Since EHCI started measuring outcomes, the average performance level of national
healthcare has risen significantly. 2007 the top performer country scored 806 points (of 1000 possible), 2013 it takes 870 point to win. 2007 the country in the bottom of the rank was awarded 435 points, 2013 the same country achieved 516 points (still scoring quite low).
General improvement is evident, in the shadow of austerity. Patients are supported by expanding right and better information. Even under financial restrictions treatment outcomes keep improving and generally, the range and reach of the healthcare systems is kept up. There is a growing awareness of the need for prevention. Long waiting for appointments and, even more, treatments seem to be a cultural phenomenon in some countries rather than a financial one, a pattern hard to change. Cheap generic medicines mean that many can access adequate therapies, even though state of the art new drugs become too restricted.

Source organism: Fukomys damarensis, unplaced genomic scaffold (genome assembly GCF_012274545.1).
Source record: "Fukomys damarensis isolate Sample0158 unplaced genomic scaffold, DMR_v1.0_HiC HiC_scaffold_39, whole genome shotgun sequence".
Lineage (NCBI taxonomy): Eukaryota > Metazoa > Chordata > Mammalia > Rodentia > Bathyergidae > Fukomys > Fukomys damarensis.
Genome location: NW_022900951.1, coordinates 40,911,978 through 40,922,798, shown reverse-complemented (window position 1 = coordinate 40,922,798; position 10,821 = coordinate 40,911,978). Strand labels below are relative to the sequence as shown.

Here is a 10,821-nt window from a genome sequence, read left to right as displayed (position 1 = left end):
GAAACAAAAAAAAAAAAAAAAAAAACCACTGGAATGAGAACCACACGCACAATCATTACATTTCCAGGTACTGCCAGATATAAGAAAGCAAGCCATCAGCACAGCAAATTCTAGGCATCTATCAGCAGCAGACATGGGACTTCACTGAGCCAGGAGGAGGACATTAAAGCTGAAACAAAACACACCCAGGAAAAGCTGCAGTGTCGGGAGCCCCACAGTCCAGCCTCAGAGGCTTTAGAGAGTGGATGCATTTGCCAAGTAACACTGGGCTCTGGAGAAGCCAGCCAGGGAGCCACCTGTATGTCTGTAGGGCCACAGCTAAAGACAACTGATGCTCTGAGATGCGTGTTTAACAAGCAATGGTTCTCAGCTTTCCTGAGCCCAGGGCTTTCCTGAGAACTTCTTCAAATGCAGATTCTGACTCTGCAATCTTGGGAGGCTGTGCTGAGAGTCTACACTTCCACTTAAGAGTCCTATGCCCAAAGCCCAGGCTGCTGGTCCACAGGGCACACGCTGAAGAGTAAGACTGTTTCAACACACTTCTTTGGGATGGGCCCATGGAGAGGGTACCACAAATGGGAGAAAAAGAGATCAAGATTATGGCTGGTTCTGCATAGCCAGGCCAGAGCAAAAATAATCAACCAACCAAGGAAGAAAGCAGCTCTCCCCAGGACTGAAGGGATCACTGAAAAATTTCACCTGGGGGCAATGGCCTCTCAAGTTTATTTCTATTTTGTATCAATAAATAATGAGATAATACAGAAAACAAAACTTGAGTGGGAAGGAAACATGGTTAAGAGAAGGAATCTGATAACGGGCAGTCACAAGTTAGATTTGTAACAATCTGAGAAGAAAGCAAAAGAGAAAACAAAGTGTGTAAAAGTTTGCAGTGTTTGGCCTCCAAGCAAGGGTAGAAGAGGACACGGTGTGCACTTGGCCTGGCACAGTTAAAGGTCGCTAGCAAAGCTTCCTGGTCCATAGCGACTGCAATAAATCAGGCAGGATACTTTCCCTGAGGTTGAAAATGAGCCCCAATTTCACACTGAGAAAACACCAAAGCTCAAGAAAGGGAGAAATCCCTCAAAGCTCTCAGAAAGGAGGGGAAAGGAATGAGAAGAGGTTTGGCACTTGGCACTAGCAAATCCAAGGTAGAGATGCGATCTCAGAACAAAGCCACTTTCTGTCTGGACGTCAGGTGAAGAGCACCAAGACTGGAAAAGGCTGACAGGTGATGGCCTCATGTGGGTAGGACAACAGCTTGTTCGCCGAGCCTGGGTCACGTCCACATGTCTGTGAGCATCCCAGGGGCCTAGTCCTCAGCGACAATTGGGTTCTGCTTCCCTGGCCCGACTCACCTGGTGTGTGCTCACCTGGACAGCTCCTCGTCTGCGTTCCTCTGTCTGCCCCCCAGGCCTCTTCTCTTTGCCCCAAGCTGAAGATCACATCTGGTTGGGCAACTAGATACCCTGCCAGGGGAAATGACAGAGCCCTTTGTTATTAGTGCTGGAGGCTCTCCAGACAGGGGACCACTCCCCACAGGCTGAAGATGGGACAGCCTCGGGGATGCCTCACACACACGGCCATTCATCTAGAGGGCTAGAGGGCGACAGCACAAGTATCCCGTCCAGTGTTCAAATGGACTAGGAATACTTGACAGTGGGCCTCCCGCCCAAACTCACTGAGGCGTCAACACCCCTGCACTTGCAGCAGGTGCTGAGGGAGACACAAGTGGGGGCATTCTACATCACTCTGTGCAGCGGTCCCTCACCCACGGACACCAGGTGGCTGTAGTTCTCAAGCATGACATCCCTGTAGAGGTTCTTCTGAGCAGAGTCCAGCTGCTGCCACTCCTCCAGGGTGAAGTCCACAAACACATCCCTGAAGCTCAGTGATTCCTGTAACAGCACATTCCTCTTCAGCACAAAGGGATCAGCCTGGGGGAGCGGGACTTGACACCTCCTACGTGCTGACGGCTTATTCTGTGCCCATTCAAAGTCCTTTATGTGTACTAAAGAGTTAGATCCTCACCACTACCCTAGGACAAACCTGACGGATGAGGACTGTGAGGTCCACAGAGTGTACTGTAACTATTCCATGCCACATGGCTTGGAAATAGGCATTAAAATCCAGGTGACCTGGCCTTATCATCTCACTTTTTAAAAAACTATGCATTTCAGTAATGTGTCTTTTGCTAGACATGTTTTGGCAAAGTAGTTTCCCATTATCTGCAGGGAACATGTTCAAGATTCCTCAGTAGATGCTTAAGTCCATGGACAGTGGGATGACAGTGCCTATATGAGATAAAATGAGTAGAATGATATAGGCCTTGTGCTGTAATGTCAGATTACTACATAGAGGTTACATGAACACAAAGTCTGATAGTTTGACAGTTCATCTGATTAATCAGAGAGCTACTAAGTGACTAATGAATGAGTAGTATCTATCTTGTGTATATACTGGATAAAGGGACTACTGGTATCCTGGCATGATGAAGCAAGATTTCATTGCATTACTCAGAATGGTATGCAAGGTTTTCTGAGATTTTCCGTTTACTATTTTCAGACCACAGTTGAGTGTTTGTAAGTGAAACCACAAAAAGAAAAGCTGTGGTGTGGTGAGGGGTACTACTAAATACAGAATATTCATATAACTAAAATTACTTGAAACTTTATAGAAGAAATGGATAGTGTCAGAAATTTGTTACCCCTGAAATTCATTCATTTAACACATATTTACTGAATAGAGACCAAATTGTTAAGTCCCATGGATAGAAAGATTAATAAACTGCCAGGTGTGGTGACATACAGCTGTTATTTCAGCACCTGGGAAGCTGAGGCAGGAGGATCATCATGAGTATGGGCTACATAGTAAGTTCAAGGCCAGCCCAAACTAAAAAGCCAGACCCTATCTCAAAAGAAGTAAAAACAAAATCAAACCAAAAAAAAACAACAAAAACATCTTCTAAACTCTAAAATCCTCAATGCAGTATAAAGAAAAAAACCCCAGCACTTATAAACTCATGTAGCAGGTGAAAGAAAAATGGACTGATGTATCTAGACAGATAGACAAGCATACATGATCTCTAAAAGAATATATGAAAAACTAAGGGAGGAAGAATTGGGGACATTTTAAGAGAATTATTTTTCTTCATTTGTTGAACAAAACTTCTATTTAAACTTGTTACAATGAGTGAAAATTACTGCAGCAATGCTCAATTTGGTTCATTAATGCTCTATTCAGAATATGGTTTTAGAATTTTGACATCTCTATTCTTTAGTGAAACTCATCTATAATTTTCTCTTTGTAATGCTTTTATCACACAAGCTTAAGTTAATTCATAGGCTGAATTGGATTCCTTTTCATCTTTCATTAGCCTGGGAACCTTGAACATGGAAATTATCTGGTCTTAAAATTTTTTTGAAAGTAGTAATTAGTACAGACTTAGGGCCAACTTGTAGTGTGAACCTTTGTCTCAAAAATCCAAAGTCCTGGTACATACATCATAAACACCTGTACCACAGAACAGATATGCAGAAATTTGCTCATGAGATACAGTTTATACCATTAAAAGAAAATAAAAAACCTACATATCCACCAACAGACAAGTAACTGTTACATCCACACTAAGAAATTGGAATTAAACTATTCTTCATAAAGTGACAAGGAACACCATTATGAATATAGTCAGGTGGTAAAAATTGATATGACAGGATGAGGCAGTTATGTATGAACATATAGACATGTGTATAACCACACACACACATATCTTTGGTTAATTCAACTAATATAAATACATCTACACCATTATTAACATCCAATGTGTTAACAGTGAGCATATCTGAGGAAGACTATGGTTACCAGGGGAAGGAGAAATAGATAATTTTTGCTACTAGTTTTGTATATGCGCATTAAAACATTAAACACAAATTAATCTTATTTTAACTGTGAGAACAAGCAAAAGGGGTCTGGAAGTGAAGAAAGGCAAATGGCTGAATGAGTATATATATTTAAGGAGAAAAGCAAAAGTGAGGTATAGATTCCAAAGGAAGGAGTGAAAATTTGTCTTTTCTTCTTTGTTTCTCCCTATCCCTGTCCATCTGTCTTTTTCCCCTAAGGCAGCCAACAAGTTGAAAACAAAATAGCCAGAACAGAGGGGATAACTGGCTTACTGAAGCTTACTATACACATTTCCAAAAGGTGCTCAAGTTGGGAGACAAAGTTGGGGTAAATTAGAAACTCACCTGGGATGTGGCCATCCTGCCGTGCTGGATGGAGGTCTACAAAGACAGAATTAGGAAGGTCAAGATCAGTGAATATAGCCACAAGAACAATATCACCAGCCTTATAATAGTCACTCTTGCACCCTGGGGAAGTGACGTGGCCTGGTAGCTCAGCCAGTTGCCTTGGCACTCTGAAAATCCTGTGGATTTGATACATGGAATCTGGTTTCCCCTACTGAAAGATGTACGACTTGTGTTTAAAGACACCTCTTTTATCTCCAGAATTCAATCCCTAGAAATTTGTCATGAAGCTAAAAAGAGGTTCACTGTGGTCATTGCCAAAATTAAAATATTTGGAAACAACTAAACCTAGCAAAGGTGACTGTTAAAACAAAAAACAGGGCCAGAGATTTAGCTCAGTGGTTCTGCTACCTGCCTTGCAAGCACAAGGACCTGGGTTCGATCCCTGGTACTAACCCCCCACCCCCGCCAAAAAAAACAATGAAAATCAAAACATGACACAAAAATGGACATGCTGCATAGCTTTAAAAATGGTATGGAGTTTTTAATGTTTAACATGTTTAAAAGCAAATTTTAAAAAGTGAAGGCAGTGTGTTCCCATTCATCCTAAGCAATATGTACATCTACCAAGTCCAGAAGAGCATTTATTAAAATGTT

Of course, stable improvement during the past financial crisis and times of austerity say little of the future. Mid-term there are few signs of significant economic improvement around Europe. Annual growth of 3 percent – historically a normal level – looks distant. And long-term, the aging of Europe will take its toll, as economic growth typically is linked to demography and costs for pensions and elderly care will grow. This is a maybe bleak future, so let us for the present be satisfied that European healthcare keeps delivering better and better year by year!
Please feel free to use this material, referring to the source: Euro Health Consumer Index 2013.